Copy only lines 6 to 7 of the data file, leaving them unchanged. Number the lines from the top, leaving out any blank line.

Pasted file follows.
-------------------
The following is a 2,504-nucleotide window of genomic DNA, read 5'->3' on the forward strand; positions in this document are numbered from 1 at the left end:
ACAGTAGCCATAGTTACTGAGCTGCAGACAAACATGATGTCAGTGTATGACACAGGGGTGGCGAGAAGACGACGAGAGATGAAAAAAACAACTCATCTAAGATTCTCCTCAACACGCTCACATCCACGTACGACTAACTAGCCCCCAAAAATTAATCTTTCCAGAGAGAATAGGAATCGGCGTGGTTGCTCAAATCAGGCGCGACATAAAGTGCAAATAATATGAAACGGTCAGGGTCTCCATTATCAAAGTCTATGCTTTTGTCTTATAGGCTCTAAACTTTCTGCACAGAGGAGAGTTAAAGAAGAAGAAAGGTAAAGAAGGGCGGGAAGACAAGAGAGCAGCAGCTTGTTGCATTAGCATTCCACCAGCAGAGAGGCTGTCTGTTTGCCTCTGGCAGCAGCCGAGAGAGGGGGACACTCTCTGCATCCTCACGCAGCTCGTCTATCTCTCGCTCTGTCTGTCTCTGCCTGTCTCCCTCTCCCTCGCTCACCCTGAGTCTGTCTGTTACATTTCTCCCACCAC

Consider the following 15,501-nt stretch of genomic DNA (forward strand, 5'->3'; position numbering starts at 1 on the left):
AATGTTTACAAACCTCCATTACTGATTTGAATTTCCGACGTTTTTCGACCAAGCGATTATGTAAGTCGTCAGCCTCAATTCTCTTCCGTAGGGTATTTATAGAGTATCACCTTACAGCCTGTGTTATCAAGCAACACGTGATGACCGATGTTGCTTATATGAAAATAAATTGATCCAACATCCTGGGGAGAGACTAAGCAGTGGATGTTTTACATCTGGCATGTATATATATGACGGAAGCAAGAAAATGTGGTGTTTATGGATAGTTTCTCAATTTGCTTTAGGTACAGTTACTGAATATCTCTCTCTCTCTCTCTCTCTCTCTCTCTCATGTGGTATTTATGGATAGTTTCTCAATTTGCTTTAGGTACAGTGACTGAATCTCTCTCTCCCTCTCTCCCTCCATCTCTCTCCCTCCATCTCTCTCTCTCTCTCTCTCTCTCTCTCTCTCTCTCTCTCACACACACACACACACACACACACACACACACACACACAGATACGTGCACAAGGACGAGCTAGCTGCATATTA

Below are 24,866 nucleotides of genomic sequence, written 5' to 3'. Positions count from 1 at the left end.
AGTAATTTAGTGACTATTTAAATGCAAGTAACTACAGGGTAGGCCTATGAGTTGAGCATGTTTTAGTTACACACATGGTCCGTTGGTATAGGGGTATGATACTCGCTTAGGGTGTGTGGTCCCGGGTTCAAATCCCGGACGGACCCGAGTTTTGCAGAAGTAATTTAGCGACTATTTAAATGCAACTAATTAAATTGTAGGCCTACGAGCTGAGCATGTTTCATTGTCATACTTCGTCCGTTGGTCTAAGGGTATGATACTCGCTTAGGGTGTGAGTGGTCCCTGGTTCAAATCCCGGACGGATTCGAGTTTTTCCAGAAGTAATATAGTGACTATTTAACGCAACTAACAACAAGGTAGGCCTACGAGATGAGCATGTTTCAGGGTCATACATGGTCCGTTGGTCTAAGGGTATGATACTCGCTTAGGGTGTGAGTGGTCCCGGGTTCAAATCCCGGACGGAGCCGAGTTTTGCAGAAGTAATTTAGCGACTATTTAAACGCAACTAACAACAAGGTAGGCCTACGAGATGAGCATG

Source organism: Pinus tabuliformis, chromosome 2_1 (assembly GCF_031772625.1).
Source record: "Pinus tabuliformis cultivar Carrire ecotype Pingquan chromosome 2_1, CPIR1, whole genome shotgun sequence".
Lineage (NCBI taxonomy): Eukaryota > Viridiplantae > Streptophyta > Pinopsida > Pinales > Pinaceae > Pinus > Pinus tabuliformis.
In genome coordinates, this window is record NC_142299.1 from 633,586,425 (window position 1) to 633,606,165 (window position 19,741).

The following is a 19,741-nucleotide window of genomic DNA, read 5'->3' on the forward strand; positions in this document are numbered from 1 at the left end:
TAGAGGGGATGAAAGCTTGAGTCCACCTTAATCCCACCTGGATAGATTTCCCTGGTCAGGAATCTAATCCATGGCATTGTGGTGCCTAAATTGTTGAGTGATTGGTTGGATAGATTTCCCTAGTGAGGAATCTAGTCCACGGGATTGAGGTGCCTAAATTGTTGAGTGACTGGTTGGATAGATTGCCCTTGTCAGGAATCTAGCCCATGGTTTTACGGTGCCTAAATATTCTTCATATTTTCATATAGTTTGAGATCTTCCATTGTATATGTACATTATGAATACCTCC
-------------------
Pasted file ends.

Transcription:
AGTAATTTAGTGACTATTTAAATGCAAGTAACTACAGGGTAGGCCTATGAGTTGAGCATGTTTTAGTTACACACATGGTCCGTTGGTATAGGGGTATGATACTCGCTTAGGGTGTGTGGTCCCGGGTTCAAATCCCGGACGGACCCGAGTTTTGCAGAAGTAATTTAGCGACTATTTAAATGCAACTAATTAAATTGTAGGCCTACGAGCTGAGCATGTTTCATTGTCATACTTCGTCCGTTGGTCTAAGGGTATGATACTCGCTTAGGGTGTGAGTGGTCCCTGGTTCAAATCCCGGACGGATTCGAGTTTTTCCAGAAGTAATATAGTGACTATTTAACGCAACTAACAACAAGGTAGGCCTACGAGATGAGCATGTTTCAGGGTCATACATGGTCCGTTGGTCTAAGGGTATGATACTCGCTTAGGGTGTGAGTGGTCCCGGGTTCAAATCCCGGACGGAGCCGAGTTTTGCAGAAGTAATTTAGCGACTATTTAAACGCAACTAACAACAAGGTAGGCCTACGAGATGAGCATG

Source organism: Pinus tabuliformis, chromosome 2_1 (assembly GCF_031772625.1).